Never Alone
Everyone wants to belong and to feel accepted. This need is so strong, some people will do just about anything to feel like they are part of something. They will join gangs or start unhealthy habits, such as drinking or smoking, just to have a group to join.

I believe that everyone has their hard, I-don't-want-to-be-in-this-place moments.  I also believe that even a little friendship and love can turn a day around, or even turn a life around.


Research indicates that social support reduces the impact of stress and fosters a sense of meaning and purpose in life. In addition, emotional support from social ties enhances the psychological well-being, which, in turn, may reduce the risk of unhealthy behaviors and poor physical health. (1) Another study showed that "Personal relationships form a safety net around individuals to protect them from too much isolation." (2)  

Often when you are alone, you feel alone, which isn't healthy for anyone. 

About a year ago, some weeks after the above-described incident, I embarked, not on an experiment, but a personal quest to help a friend. The Heart-Text campaign came to me in a moment of inspiration one night, but at first I was too afraid of being thought foolish to try it. When my friend was in need, love for my her trumped my fear and I told her my inspiration. The idea was simple, I thought about her all the time, I figured if I texted her, even a fraction of the times she was on my mind, she would feel my concern and know she was never alone.

Lessons Learned
What we learned together, over the course of the next months changed both of us.

* We all need to feel loved and remembered. Even the smallest indication that we were remembered, that someone cared, lifted our spirits and brightened our days.
* We all need a safe place to cry for help. A frown text or crying face emoji expressed a simple plea for help, the need for a shoulder to cry on, an encouraging friend, or just a listening ear. Knowing we always had someone to lean on made the hard days more manageable.
* Helping others provides a boost for yourself. Serving and loving others is a great way to deal with personal issues of sadness, depression, loss and pain. The more we threw ourselves into each other, the less we focused on our own problems.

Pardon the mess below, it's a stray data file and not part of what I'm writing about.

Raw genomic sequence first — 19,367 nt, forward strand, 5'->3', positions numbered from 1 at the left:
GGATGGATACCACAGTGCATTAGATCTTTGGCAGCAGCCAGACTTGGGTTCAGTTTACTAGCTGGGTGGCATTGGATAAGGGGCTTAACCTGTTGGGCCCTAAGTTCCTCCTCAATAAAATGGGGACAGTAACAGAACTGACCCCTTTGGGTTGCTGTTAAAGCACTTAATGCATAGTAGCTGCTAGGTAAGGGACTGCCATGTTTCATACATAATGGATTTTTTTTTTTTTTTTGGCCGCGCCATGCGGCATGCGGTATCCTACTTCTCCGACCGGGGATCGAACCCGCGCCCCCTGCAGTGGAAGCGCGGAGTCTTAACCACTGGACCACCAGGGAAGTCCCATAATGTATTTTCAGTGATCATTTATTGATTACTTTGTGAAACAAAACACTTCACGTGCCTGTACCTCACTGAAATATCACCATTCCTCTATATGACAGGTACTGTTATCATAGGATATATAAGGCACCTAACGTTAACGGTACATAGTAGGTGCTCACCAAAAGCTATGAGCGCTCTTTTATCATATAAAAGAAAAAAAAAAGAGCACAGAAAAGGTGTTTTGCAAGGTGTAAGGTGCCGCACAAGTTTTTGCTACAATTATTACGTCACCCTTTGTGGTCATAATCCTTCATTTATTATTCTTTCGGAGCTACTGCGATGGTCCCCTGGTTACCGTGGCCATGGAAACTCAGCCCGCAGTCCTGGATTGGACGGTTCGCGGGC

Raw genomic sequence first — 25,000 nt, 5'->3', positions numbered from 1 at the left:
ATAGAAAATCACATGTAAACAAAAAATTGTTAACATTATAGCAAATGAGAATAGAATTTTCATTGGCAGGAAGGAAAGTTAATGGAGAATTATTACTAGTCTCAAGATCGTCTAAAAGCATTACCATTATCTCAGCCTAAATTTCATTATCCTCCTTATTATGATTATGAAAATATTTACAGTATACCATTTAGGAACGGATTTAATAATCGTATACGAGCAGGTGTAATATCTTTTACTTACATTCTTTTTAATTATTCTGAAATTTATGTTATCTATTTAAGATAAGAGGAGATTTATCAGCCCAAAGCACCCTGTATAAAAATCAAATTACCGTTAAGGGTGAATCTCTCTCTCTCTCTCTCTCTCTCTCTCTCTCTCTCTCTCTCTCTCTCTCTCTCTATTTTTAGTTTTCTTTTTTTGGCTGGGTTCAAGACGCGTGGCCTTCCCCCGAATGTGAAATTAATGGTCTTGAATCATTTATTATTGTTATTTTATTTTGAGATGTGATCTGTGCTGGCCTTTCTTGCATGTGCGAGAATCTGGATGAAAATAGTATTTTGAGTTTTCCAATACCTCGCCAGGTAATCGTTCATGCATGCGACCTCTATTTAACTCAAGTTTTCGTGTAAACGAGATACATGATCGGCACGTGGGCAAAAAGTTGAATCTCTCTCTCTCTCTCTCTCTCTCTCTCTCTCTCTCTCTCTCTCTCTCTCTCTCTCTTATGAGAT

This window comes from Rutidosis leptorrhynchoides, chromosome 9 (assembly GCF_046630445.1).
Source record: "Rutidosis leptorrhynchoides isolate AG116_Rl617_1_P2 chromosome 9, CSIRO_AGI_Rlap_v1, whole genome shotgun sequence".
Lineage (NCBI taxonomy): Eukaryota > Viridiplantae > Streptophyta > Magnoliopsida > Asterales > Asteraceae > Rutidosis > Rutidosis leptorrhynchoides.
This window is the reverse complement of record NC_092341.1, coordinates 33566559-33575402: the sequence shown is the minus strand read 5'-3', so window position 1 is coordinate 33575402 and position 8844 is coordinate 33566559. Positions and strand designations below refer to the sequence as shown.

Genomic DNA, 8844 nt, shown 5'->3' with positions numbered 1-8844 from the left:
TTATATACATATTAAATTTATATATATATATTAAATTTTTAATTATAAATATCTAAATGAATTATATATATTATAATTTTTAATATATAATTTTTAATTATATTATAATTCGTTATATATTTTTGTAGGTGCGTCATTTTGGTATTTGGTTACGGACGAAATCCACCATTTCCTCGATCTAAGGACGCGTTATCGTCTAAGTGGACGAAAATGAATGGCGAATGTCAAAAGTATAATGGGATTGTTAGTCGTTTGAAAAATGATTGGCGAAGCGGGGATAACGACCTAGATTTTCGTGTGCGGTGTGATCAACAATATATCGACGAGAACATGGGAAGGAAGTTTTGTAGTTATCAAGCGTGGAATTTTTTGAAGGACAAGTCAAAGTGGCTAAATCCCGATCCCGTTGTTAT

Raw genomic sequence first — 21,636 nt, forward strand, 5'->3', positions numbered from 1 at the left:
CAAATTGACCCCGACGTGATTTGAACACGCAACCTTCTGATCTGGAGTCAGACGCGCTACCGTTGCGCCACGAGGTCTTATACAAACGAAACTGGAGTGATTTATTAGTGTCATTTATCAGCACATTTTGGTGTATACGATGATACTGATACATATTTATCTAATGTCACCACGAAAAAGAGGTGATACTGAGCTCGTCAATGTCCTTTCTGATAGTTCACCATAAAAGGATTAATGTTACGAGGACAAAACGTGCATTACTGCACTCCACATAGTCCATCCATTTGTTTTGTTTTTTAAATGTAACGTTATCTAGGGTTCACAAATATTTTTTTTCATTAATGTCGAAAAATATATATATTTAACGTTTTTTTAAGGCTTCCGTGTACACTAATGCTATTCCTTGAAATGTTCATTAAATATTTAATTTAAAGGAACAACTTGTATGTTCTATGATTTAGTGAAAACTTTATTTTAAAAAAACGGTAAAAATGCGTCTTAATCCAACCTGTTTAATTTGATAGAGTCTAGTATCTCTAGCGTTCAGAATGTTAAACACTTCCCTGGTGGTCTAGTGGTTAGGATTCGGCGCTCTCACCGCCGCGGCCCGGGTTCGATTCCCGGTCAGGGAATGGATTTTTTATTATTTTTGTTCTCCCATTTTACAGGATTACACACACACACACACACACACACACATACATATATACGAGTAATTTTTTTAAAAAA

Relationships and Networks
If you know someone well enough to have their contact info in your phone, you know them well enough to show them you care. (Okay, you don't have to text smiley faces to all your professional clients and vendors, but then again, maybe, on occasion, it wouldn't hurt.)

Showing support for a friend can strengthen your relationship and help ensure you will have your own support group, when you need it. Make sure it always goes both ways.

The Experiment
It's simple, just text a heart, smiley face, or "Just thinking about you" message to friends or family whenever they pop into your mind. If you know someone is having a particularly difficult time, increase the frequency of the texts or include offers to help. 

That's it! Let the Social Improvement Experiment begin and discover for yourself whether or not a text can change a life. Be sure to report back on your results.

(Disclaimer: Don't act like a stalker and bombard them with hundreds of messages a day, just let them know you care.)






Some of the Research:
1. http://www.ncbi.nlm.nih.gov/pmc/articles/PMC3150158/
2. http://psychcentral.com/lib/social-support-is-critical-for-depression-recovery/00010852


Sunday, February 1, 2015

Just a Little Heart



I’d just returned home from a Friday-night date with my husband when my phone buzzed. I glanced and saw my friend's name and an emoji of a crying face. Immediately I sent a message back and asked what was wrong. I wanted her to know that no matter what she was facing, she was not alone.

That small interaction sparked a moment of inspiration that changed my daily routine forever. The concept was simple, I thought about my friend all the time. I figured if I texted her, even a fraction of the times she was on my mind, she would feel my concern and know she was loved.

Now whenever friends or family pop into my mind, I text a heart, smiley face, or "Just thinking about you" message to let them know they are in my thoughts.  There is no expectation or pressure for them to reply, it is just a simple way to say I care.
 
It has been almost a year since then and I don't know about anyone else, but I know that my life has been changed for the better, all because of a little heart.

So if you ever get a wordless text from me, know it is my way of saying I care and I am thinking about YOU.  


Wanna join in the fun? Send a little love and let me know if your heart changes! 

Thursday, January 1, 2015

Information Overload and Brain Freeze: The Science of Agency and Decision Making, part II

Have you ever gone to a restaurant and been overwhelmed by the sheer number of menu options? How do you make a selection when perusing a 30-page menu? With decision-making, as well as with dining, more options and information do not necessarily make for better choices.